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Published On: May 28, 2015 | Blog | 0 comments

The disgrace of the NHS never events

This month the National Health Service Executive published the current research in relation to so called “never events”.

These are events that should never occur in hospital but still manage to happen.

Fortunately the number of never events that occur at hospitals has fallen by 10% that however doesn’t alter the fact that 308 still occurred in the last year.

Never events were defined as part of the “duty of candour”.  These are events which should never occur, such as operating on the wrong part of the anatomy, leaving foreign objects in the patient post-procedure, and the inappropriate administration of insulin. These are errors that are so fundamental that no member of medical or surgical staff should be involved.  Helpfully the published research includes a list of the never events as recorded by the NHS in England.

Tragically the most common type is the wrong site surgery.  A proportion of these apparently were the wrong tooth or teeth being removed or the wrong skin lesion excised.  For those living in the Colchester area unfortunately Colchester Hospital University NHS Trust was found to be the worst performing with 9 of these never events in the year.  This trust also had 420 serious incidents in the past year.

King’s College Hospital in London however was following on the tails of Colchester Hospital having 8 never events.

I have recently been instructed in relation to an anaesthetic awareness case.  My client who already had a cannula (by which drugs can be administered) in his arm went for surgery.  The cannula in his arm was for morphine to be injected  into his tissue at the top of the arm.  Anaesthetic medication should be injected intravenously and therefore the cannula would be much further down the arm.  However it appears that the anaesthetist didn’t notice the position of the cannula and simply put the anaesthetic medication through the subcutaneous (local tissue) cannula.  As a result it was fairly slow to act and although the operation went ahead my client was not anaesthetised.  He was however paralysed so he had the dubious honour of being awake through surgery, being able to feel pain but not being able to communicate it.  Understandably he is somewhat stressed by this.

This is a never event.  What is concerning is that they are still occurring.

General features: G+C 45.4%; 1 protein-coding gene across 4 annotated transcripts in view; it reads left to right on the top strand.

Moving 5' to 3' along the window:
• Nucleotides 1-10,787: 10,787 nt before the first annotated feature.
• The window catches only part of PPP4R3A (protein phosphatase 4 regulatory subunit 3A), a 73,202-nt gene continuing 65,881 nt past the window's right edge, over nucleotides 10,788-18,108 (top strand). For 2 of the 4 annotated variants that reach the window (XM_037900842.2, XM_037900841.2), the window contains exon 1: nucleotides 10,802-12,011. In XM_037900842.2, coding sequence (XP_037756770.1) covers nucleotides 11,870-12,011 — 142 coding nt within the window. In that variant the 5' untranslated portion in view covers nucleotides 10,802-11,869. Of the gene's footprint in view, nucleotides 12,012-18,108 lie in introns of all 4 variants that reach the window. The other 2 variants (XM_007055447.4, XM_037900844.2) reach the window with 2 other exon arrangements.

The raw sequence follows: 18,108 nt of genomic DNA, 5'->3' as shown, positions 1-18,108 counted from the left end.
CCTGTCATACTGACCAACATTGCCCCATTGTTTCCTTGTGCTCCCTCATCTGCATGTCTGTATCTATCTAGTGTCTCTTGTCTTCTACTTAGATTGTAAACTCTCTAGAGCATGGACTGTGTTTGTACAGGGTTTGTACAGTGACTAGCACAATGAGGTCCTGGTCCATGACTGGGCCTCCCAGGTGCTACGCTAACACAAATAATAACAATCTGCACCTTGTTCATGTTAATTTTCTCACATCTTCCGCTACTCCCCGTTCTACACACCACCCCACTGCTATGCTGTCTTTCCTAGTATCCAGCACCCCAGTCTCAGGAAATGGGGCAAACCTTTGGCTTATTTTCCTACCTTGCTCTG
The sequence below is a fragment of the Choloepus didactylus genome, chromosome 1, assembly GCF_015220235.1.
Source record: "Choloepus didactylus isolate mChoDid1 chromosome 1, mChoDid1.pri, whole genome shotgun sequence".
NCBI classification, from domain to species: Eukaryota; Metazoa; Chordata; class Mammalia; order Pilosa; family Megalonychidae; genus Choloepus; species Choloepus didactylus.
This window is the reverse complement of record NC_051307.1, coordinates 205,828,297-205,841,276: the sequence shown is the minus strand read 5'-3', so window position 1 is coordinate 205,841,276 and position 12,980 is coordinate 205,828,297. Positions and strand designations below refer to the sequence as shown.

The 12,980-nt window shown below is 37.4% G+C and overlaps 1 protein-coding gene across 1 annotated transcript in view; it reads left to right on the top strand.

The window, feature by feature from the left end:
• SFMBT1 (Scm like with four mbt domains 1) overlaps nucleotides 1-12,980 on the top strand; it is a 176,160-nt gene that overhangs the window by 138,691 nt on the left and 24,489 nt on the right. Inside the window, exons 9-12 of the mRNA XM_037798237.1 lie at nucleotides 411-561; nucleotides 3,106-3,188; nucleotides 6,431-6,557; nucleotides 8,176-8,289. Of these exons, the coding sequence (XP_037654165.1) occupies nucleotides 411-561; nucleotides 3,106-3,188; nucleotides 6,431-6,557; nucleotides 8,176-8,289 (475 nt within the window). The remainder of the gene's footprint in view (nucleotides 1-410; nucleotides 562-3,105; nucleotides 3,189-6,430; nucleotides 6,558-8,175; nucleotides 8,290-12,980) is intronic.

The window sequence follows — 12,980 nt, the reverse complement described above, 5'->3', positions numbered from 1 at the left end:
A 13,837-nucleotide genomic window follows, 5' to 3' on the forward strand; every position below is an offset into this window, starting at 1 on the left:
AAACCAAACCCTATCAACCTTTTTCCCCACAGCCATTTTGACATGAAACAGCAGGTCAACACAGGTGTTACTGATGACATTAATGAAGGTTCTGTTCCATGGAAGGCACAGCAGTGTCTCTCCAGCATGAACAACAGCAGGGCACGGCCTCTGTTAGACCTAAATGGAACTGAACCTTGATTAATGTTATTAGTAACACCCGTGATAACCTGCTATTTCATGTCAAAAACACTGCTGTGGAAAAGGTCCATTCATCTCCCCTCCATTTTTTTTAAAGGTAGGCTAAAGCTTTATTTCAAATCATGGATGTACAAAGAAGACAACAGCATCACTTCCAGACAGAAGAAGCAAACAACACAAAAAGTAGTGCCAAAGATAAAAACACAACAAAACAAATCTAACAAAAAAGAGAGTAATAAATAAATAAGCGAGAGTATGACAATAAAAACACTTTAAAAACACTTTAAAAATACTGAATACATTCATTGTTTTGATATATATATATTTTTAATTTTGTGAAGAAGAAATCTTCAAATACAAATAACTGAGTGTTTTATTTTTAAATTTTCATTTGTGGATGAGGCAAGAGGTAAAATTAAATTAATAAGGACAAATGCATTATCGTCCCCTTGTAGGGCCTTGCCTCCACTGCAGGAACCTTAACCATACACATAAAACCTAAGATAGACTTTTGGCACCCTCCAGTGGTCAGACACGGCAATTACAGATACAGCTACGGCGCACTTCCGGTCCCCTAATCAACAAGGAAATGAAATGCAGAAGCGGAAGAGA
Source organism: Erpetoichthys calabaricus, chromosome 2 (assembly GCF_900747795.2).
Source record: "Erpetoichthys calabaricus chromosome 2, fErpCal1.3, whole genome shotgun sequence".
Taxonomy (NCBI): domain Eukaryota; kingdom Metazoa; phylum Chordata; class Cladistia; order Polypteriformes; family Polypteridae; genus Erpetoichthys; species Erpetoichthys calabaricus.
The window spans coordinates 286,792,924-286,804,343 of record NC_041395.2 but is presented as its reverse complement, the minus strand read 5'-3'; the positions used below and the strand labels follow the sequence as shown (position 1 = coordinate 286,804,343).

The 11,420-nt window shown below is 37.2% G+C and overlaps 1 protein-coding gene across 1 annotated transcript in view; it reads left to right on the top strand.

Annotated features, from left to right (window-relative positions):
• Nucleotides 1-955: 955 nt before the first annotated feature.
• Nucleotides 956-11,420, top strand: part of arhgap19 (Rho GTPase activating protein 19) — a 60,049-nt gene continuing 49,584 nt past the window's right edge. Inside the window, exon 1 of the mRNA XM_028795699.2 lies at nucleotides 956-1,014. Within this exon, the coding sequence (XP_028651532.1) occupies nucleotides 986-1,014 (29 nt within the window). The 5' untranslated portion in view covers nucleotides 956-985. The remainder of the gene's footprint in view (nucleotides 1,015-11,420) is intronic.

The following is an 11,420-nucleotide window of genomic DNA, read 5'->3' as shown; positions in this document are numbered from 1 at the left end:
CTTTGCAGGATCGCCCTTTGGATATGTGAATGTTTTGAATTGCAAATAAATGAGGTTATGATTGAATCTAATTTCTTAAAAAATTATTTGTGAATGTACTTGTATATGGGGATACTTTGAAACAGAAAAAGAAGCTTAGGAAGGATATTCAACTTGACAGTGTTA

A spokesperson for Colchester Hospital Trust apparently reported to the NHS (National Health Executive) that their large number of never events was positive because it showed an organisation which encouraged transparency.  This is certainly true.  However high reporting is only beneficial if it leads to fairly rapid reduction of incidents occurring at all.

It is  not really known at present whether there is going to be a beneficial side effect to hospitals in the increasing reporting of never events.  There would clearly be a beneficial side effect to clinicians and patients alike.

It is however concerning that some time after the contractual duty to candour came into being and some time after the NHS hospitals began being penalised financially for their failures such as this, so many never events are still occurring.  Moreover trusts which have a high reputation as centres of excellence, trauma centres, leading in their fields such as King’s College Hospital, end up with still a significant number of never events.  These are not insubstantial hospitals.

It may be argued that pro rata the number of never events in a hospital treating a larger number of people is considerably less.  However the anticipated view is clearly that these centres of excellence should really not be having these problems at all.

We all understand that mistakes happen but these are fundamental mistakes.  Many years ago I went to a lecture from a surgeon who confirmed that they had reduced the numbers of errors in surgery by simply having a checklist detailing which limb and where, and double checking it before the patient was operated upon. A simple check list did the job.

The news can therefore be considered either as depressing or good depending on which perspective you come from. Presumably it is viewed very negatively from the families of the 308 people who were subjected to these events.    A downward trend is good.   Its slow speed of reduction is not.

* Disclaimer: The information on the Anthony Gold website is for general information only and reflects the position at the date of publication. It does not constitute legal advice and should not be treated as such. It is provided without any representations or warranties, express or implied.*

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